The big debate about little lies

Some lies seem unimportant, known as “white lies.” Are they ever okay? You might think, “Well, it depends on the situation.”

The conventional wisdom about white lies is that most are fine, depending on the situation. It is commonly agreed that lying is okay in these situations because:

  • Avoid hurting someone’s feelings
  • Increase someone’s self-esteem
  • Quickly avoid a fight over something irrelevant

Maybe this advice is for people you don’t know very well, but when it comes to primary love relationships, it’s best to put the extra work in full transparency, even when there may be a moment of discomfort.

A little story about a date night full of lies

One night, at the beginning of my life as a couple with my now husband, we were going for a leisurely stroll through the streets of Philadelphia. When I said I was hungry for dessert, his eyes lit up when he told me he wanted to show me one of his favorite shops in town.

We walked into a French pastry shop with quaint tables and chairs and a row-by-row showcase of French pastries.

We were both in the new cloud, dizzy and in love.

Then came our dessert.

It was a tray of cakes and assorted cakes with chocolate ribbons.

These items can make your mouth water, but not mine. Maybe there’s something deeply wrong with me, but I hate cakes. I’m a cheap date when it comes to dessert. I prefer a candy bar or a bag of jelly beans to a cake or croissant.

But what do you think I said?

“Wow, that’s amazing,” I lied.

They raised me to eat everything I had on the plate and sprout for everything they gave me. Especially the food. So I was thrilled how delicious these little desserts were. Not only did I swallow them to be polite, but I also showed that I loved them.

We had an amazing time. I really liked it and it looked very perfect. I didn’t want to spoil it by saying, “I hate French pastries. Cheese never belongs in the dessert, and I don’t understand why everyone wants the mini cheese cakes to be delicious. “

He was following the old “it depends” advice. I told myself there was nothing wrong with pretending I like deserts because I was just being polite and grateful.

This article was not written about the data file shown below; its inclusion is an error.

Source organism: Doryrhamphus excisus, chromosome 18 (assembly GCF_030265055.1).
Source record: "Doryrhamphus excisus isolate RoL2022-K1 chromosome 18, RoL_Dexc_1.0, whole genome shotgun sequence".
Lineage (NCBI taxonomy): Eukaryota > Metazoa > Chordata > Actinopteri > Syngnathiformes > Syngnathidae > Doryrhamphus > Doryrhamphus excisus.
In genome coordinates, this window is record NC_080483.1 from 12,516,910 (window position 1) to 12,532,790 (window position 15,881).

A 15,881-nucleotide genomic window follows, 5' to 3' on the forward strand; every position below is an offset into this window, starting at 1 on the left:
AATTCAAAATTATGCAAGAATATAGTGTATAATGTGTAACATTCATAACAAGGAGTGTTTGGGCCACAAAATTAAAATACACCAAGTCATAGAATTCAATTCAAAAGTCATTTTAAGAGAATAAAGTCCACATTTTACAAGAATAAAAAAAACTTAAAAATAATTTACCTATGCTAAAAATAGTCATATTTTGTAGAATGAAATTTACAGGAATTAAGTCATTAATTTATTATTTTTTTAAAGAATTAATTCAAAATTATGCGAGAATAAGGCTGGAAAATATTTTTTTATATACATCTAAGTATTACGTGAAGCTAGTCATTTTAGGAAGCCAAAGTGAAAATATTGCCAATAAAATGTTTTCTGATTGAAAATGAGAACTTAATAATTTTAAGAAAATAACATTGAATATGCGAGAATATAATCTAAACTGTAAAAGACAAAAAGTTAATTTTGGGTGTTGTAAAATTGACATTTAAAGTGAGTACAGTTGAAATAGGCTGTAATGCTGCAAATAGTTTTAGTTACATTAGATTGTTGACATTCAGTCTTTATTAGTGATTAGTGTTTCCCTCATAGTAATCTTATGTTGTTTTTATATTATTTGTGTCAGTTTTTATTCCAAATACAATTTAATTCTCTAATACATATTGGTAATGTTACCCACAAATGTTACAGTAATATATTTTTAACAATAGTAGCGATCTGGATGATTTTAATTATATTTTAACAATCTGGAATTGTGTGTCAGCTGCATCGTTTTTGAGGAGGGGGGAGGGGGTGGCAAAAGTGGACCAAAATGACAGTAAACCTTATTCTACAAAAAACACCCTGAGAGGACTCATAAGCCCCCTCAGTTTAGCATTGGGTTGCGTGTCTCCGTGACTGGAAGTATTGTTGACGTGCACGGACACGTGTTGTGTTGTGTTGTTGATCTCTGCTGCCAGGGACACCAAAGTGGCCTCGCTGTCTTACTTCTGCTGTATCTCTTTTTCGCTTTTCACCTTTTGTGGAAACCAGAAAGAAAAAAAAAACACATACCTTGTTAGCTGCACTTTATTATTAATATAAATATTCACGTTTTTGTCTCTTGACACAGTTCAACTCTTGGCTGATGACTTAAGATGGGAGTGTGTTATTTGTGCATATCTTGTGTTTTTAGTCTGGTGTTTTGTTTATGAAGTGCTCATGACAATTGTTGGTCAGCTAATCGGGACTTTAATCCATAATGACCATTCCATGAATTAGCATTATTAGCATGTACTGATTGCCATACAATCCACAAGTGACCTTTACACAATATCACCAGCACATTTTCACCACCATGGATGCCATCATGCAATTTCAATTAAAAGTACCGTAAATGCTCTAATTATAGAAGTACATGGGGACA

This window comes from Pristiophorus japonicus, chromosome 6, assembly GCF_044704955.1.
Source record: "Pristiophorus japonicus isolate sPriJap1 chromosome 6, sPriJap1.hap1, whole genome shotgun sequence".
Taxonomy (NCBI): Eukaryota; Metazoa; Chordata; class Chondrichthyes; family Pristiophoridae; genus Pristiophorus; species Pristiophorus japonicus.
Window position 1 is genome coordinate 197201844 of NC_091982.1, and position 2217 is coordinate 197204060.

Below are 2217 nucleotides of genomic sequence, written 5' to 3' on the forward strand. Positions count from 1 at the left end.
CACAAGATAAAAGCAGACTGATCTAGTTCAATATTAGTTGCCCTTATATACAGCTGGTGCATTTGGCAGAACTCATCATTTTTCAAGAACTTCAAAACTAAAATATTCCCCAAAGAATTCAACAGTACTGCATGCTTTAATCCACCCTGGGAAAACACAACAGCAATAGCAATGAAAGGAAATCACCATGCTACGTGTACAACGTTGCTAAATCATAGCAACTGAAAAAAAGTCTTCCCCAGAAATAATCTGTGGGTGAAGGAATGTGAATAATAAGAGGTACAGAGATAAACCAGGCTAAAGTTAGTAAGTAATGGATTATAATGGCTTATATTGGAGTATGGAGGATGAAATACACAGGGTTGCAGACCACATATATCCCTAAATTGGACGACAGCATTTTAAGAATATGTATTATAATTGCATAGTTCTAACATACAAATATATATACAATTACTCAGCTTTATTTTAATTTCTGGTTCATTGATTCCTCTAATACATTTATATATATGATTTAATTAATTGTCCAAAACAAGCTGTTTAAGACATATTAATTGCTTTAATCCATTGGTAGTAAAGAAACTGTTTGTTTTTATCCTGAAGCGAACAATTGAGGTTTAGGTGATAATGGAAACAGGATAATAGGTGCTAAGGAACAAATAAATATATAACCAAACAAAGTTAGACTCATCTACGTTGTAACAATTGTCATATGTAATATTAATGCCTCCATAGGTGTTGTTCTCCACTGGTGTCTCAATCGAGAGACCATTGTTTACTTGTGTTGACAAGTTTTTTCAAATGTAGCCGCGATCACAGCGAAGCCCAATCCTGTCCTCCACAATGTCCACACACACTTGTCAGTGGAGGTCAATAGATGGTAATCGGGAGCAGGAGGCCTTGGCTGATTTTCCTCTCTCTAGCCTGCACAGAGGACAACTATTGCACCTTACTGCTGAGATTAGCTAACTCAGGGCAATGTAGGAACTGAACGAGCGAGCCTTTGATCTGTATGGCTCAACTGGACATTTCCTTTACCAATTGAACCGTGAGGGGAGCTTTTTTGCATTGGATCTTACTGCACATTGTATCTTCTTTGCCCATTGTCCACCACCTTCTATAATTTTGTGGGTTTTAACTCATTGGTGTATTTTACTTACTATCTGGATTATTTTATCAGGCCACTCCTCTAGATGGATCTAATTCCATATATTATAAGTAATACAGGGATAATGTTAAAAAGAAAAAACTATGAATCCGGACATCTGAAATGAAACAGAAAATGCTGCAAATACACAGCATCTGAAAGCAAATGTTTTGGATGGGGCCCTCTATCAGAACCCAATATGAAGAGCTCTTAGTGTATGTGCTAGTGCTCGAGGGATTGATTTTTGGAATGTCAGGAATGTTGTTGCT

Fast forward six months.

“Surprise! Remember one of our first dates at Pink Rose? I picked up some candy for us! “

He showed me a beautiful pink box tied with a satin ribbon.

I was very tempted to lie again, but I knew that if I didn’t confess, I would receive these “delight” surprises for the rest of our married life.

We both laughed a lot. His feelings were not hurt at all. In fact, I was thrilled to have the whole box for him.

What do pastry trays have to do with the longevity of the relationship

You may not be able to relate to my deformed culinary palette, but I imagine there have been times when you have wanted to avoid ruining a pleasant moment. Maybe you didn’t want to risk spoiling your mood, looking rude, or looking ungrateful.

It’s true that pretending to enjoy the mini cheesecake didn’t hurt anyone, and nothing bad came of it.

This is not an ethical debate of good or evil. Tips for telling the whole truth are the direct result of the science of relationships. Experts such as Dr. John Gottman and his colleagues conducted decades of research to measure human behavior. The results of these experiments show a direct correlation between transparency and long-term relationship satisfaction.

Three reasons to tell the truth, even if it causes some discomfort

  1. Truth creates connection

Healthy relationships are built on the basis of knowing each other well. Research shows that couples who ask questions and answer them honestly are more likely to be happy together than those who don’t.

  1. Truth improves conflict management

It is tempting to avoid minor disagreements by telling you not to talk when a topic seems harmless. This is risky. Minor irritants can turn into resentments if not addressed early. It’s like taking the time to take a small pebble out of your shoe so you can keep walking comfortably.

  1. Truth builds trust

It is known that couples generate trust through transparency. But most people think of things like breaking a monogamy deal or hiding financial information when imagining what violates trust. It’s usually a lot less dramatic than that.

You feel confident every time you say something, even if it’s a little controversial.

What to do instead of following logic: “It depends” on the lies

There is no need to choose between kindness and honesty. You can adopt these two values ​​at once, but it will take a little longer to find the right words. Here are some examples:

  • “I have a great time with you and I don’t want this date to end, but I’m not a big fan of pastry. Do you like ice cream? “
  • “I’m very sorry to be late. I don’t have a good excuse except I’ve lost track of time.”
  • “You’re awesome! Because you asked me for my opinion on the dress, it’s not my favorite of all your dresses, but you look beautiful no matter what you wear.”

A next step to consider is to start a conversation with your partner about white lies. Ask them what they think of conventional wisdom: “It depends on the situation.”

Hopefully, it will lead to an interesting and engaging conversation!


Connect, communicate, and have more fun with Laura’s weekly “52 Dating in 52 Weeks” planner for couples.

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